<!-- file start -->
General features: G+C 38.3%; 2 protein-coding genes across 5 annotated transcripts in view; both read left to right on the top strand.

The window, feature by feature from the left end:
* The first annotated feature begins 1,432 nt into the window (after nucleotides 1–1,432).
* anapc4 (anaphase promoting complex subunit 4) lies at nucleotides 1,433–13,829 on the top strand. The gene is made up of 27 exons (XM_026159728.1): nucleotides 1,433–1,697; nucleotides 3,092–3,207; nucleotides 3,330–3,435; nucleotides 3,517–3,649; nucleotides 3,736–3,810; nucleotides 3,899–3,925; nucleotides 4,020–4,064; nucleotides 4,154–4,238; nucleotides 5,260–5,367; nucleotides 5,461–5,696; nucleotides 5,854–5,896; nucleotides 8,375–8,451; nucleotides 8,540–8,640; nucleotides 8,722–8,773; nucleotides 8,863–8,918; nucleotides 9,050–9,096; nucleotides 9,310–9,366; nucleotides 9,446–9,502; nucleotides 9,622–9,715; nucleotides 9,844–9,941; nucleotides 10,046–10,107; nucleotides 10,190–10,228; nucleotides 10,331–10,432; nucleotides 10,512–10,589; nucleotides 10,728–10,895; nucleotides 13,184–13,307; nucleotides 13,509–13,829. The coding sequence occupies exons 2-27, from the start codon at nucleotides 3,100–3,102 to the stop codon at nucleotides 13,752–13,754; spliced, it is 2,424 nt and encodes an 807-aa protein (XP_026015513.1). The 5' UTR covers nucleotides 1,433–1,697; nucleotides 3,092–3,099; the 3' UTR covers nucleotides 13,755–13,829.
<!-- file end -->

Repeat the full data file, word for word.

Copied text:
General features: G+C 38.3%; 2 protein-coding genes across 5 annotated transcripts in view; both read left to right on the top strand.

The window, feature by feature from the left end:
* The first annotated feature begins 1,432 nt into the window (after nucleotides 1–1,432).
* anapc4 (anaphase promoting complex subunit 4) lies at nucleotides 1,433–13,829 on the top strand. The gene is made up of 27 exons (XM_026159728.1): nucleotides 1,433–1,697; nucleotides 3,092–3,207; nucleotides 3,330–3,435; nucleotides 3,517–3,649; nucleotides 3,736–3,810; nucleotides 3,899–3,925; nucleotides 4,020–4,064; nucleotides 4,154–4,238; nucleotides 5,260–5,367; nucleotides 5,461–5,696; nucleotides 5,854–5,896; nucleotides 8,375–8,451; nucleotides 8,540–8,640; nucleotides 8,722–8,773; nucleotides 8,863–8,918; nucleotides 9,050–9,096; nucleotides 9,310–9,366; nucleotides 9,446–9,502; nucleotides 9,622–9,715; nucleotides 9,844–9,941; nucleotides 10,046–10,107; nucleotides 10,190–10,228; nucleotides 10,331–10,432; nucleotides 10,512–10,589; nucleotides 10,728–10,895; nucleotides 13,184–13,307; nucleotides 13,509–13,829. The coding sequence occupies exons 2-27, from the start codon at nucleotides 3,100–3,102 to the stop codon at nucleotides 13,752–13,754; spliced, it is 2,424 nt and encodes an 807-aa protein (XP_026015513.1). The 5' UTR covers nucleotides 1,433–1,697; nucleotides 3,092–3,099; the 3' UTR covers nucleotides 13,755–13,829.